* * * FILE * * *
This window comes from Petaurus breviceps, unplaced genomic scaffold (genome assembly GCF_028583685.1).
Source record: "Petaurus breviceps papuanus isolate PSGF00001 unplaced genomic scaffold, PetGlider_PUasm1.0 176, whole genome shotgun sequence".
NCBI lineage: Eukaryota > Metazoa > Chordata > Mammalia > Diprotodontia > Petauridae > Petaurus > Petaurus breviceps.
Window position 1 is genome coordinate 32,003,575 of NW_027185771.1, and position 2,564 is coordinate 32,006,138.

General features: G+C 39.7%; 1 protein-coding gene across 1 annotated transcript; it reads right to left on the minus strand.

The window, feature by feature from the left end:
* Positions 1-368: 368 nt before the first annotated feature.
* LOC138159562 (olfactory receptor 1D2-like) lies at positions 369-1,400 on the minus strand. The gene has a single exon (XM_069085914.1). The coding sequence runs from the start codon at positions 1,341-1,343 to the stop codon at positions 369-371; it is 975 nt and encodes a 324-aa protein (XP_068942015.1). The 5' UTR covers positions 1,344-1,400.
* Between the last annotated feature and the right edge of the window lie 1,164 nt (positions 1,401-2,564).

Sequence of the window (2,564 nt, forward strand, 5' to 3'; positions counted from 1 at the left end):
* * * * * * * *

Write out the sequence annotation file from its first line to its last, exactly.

This window comes from Petaurus breviceps, unplaced genomic scaffold (genome assembly GCF_028583685.1).
Source record: "Petaurus breviceps papuanus isolate PSGF00001 unplaced genomic scaffold, PetGlider_PUasm1.0 176, whole genome shotgun sequence".
NCBI lineage: Eukaryota > Metazoa > Chordata > Mammalia > Diprotodontia > Petauridae > Petaurus > Petaurus breviceps.
Window position 1 is genome coordinate 32,003,575 of NW_027185771.1, and position 2,564 is coordinate 32,006,138.

General features: G+C 39.7%; 1 protein-coding gene across 1 annotated transcript; it reads right to left on the minus strand.

The window, feature by feature from the left end:
* Positions 1-368: 368 nt before the first annotated feature.
* LOC138159562 (olfactory receptor 1D2-like) lies at positions 369-1,400 on the minus strand. The gene has a single exon (XM_069085914.1). The coding sequence runs from the start codon at positions 1,341-1,343 to the stop codon at positions 369-371; it is 975 nt and encodes a 324-aa protein (XP_068942015.1). The 5' UTR covers positions 1,344-1,400.
* Between the last annotated feature and the right edge of the window lie 1,164 nt (positions 1,401-2,564).

Sequence of the window (2,564 nt, forward strand, 5' to 3'; positions counted from 1 at the left end):